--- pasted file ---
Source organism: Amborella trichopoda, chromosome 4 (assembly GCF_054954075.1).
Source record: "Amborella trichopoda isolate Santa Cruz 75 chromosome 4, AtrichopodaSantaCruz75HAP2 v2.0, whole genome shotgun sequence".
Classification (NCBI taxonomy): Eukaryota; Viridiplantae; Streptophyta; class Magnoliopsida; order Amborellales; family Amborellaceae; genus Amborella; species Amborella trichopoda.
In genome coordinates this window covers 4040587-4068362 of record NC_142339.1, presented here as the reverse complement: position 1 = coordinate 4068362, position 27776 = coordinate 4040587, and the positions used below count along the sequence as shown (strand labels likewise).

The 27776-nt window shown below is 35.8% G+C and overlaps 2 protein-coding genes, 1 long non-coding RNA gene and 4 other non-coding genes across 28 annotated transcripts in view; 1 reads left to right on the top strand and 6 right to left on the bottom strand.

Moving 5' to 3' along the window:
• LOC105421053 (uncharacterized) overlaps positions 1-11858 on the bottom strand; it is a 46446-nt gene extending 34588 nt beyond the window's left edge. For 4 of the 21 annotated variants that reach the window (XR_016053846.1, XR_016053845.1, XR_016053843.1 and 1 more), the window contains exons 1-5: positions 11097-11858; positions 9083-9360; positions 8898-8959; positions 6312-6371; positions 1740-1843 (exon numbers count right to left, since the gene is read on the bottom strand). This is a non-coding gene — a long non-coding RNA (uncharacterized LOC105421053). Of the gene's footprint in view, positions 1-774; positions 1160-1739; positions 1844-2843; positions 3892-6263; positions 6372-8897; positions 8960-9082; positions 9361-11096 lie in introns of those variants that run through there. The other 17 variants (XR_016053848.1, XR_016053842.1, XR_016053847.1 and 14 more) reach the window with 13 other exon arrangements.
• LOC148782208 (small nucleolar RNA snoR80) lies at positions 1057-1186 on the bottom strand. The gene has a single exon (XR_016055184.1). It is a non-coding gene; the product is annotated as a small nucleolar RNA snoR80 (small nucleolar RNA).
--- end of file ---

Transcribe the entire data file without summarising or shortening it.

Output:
Source organism: Amborella trichopoda, chromosome 4 (assembly GCF_054954075.1).
Source record: "Amborella trichopoda isolate Santa Cruz 75 chromosome 4, AtrichopodaSantaCruz75HAP2 v2.0, whole genome shotgun sequence".
Classification (NCBI taxonomy): Eukaryota; Viridiplantae; Streptophyta; class Magnoliopsida; order Amborellales; family Amborellaceae; genus Amborella; species Amborella trichopoda.
In genome coordinates this window covers 4040587-4068362 of record NC_142339.1, presented here as the reverse complement: position 1 = coordinate 4068362, position 27776 = coordinate 4040587, and the positions used below count along the sequence as shown (strand labels likewise).

The 27776-nt window shown below is 35.8% G+C and overlaps 2 protein-coding genes, 1 long non-coding RNA gene and 4 other non-coding genes across 28 annotated transcripts in view; 1 reads left to right on the top strand and 6 right to left on the bottom strand.

Moving 5' to 3' along the window:
• LOC105421053 (uncharacterized) overlaps positions 1-11858 on the bottom strand; it is a 46446-nt gene extending 34588 nt beyond the window's left edge. For 4 of the 21 annotated variants that reach the window (XR_016053846.1, XR_016053845.1, XR_016053843.1 and 1 more), the window contains exons 1-5: positions 11097-11858; positions 9083-9360; positions 8898-8959; positions 6312-6371; positions 1740-1843 (exon numbers count right to left, since the gene is read on the bottom strand). This is a non-coding gene — a long non-coding RNA (uncharacterized LOC105421053). Of the gene's footprint in view, positions 1-774; positions 1160-1739; positions 1844-2843; positions 3892-6263; positions 6372-8897; positions 8960-9082; positions 9361-11096 lie in introns of those variants that run through there. The other 17 variants (XR_016053848.1, XR_016053842.1, XR_016053847.1 and 14 more) reach the window with 13 other exon arrangements.
• LOC148782208 (small nucleolar RNA snoR80) lies at positions 1057-1186 on the bottom strand. The gene has a single exon (XR_016055184.1). It is a non-coding gene; the product is annotated as a small nucleolar RNA snoR80 (small nucleolar RNA).